This is Nary. He is a Cambodian believer, saved while still a young teenager in the early 70’s. He had some education, so he was immediately suspect when the Khmer Rouge came to power. He was village kid though, and that is what saved him. If he had lived in the city he would have been killed immediately. Instead he was sent to another village near the Vietnamese border to work in the rice paddies.

At six he and the others who had been ‘relocated’ would be awakened by their guards. They would get a small bowl of rice gruel and be sent to work. At noon they would get another small bowl of gruel which they ate squatting in the fields. They worked until 10 every night. If they were sick or injured their rations were reduced. If they complained they were killed. They were not allowed to talk, read or sing. Nary buried a copy of the New Testament in the field. On a good day he would dig up his copy, tear off a page for that day and rebury the scriptures again. At night he would destroy the page so he wouldn’t be caught. The scriptures kept his faith alive.

He was allowed to return home for two days to be with his mother while she died, but he was not allowed to feed her. Not even the milk from a coconut. Food was wasted on those who were dying, he was told. Thirty years later telling us this story, he quietly cries. He was ‘relocated’ again, this time near the border with Laos. During the floods they would harvest rice in water up to their necks, placing the sheaves in tree branches to dry. The leeches, as long as your hand, would cover their bodies, weakening them further as they worked.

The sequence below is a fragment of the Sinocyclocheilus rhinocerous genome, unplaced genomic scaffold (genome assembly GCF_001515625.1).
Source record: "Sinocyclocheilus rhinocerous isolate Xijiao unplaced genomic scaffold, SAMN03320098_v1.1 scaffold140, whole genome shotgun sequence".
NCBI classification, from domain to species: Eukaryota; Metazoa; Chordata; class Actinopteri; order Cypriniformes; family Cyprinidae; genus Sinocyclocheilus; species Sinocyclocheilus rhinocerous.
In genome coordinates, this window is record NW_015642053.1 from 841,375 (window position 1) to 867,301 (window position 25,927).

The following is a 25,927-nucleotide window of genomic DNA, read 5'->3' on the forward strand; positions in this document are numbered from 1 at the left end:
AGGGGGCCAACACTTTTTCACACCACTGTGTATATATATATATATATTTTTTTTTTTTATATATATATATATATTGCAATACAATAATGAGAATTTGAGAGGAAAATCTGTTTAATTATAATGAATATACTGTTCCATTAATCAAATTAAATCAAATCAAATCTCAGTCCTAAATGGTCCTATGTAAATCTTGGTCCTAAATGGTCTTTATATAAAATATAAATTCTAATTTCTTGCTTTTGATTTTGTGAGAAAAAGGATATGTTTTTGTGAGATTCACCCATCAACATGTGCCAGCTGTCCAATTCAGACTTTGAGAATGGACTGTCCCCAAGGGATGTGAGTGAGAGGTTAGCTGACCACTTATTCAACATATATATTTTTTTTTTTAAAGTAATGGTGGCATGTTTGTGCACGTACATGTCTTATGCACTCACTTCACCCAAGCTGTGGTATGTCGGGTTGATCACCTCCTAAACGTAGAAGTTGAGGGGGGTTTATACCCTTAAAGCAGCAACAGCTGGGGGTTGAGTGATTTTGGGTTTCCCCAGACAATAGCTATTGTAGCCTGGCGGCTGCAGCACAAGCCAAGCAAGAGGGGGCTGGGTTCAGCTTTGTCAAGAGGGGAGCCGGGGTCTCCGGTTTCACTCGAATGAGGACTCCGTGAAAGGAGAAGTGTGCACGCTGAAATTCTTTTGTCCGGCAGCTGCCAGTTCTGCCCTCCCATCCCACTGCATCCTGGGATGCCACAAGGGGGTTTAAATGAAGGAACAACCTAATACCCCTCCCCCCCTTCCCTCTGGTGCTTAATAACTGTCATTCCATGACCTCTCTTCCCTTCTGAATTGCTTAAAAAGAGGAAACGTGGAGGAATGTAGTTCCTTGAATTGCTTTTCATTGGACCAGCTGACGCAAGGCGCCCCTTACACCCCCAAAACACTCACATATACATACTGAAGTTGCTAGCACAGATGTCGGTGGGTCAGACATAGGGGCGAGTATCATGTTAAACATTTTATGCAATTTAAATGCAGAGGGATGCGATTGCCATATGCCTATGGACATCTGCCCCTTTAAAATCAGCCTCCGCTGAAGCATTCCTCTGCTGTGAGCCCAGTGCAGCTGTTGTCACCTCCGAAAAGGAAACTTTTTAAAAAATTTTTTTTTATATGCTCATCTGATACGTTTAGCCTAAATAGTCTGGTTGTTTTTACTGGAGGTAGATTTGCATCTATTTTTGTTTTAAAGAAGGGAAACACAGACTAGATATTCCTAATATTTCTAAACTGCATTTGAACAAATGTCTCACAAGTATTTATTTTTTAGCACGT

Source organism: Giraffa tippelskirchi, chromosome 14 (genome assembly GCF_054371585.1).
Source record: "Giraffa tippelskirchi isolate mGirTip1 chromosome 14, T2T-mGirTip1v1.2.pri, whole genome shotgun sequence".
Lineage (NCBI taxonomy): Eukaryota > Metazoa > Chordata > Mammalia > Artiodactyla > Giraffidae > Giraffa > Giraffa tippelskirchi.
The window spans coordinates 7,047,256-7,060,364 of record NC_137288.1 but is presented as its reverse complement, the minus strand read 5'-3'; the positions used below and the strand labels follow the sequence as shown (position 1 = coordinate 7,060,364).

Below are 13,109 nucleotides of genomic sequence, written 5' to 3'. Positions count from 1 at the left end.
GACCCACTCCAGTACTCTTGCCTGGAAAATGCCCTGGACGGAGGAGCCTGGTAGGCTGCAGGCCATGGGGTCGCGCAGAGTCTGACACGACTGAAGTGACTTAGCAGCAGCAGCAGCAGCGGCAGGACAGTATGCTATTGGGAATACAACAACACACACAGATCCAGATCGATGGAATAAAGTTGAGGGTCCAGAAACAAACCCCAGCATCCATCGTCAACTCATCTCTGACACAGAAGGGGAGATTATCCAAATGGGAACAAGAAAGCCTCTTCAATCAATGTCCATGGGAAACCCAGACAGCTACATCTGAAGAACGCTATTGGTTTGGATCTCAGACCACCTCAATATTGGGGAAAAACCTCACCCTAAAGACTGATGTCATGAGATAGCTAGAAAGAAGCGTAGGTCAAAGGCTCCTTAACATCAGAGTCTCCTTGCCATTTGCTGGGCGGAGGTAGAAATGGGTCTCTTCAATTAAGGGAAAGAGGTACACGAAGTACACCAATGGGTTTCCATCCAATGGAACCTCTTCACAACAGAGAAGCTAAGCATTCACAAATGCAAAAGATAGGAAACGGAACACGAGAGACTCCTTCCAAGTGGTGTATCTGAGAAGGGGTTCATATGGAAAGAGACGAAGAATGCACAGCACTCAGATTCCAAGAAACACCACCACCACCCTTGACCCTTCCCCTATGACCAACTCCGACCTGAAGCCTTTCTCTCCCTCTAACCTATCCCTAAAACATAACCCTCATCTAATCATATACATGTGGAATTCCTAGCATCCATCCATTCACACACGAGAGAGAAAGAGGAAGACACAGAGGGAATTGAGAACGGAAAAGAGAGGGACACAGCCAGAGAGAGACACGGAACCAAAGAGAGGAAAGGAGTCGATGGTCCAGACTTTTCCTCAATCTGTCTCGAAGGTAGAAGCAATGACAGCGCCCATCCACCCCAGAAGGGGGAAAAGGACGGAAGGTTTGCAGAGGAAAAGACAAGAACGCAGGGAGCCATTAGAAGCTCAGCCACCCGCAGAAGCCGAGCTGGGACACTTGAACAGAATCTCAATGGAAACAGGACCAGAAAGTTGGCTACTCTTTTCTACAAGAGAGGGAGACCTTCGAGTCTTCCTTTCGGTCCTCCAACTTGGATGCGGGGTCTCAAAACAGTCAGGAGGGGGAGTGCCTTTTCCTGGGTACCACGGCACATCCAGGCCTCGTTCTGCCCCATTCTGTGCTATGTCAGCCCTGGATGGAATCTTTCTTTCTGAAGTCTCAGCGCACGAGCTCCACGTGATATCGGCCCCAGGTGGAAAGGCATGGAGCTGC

Incredibly Nary not only survived, but when the Vietnamese ‘liberated’ Cambodia, Nary was set aside for education and training. He studied in Moscow and eventually returned to Cambodia rising to the level of govenor of one of the provinces. Beside his quarters was the jail, where the captives of the ongoing insurgency were kept. Nary could hear their cries as they perished, and through their voices heard God reminding him of all those who were dying in Cambodia without the hope of Christ that had strengthened him through the horrors of war.

He resigned his position and left the Communist Party, an almost unheard of event. He should have been executed, but again God miraculously intervened. After obtaining his Masters at the Asian Theological Seminary in Manilla, he returned once again to Cambodia where he now teaches at the Bible College. In his spare time time he pastors three churches, one in Phnom Penh, and two in neighbouring villages.

Nary, and those like him, are why we are here. We want to be a part of the effort to bring hope and encouragement to countries and people who have suffered for too long under all the man-made “isms” of the world and the horrors they have wrought. Yes this was a tough Christmas and New Year’s without our families and friends, but for all that it is still a tremendous privilege to be here in Christ’s name, serving Him in this needy part of the part, and therefore it is indeed a Happy New Year.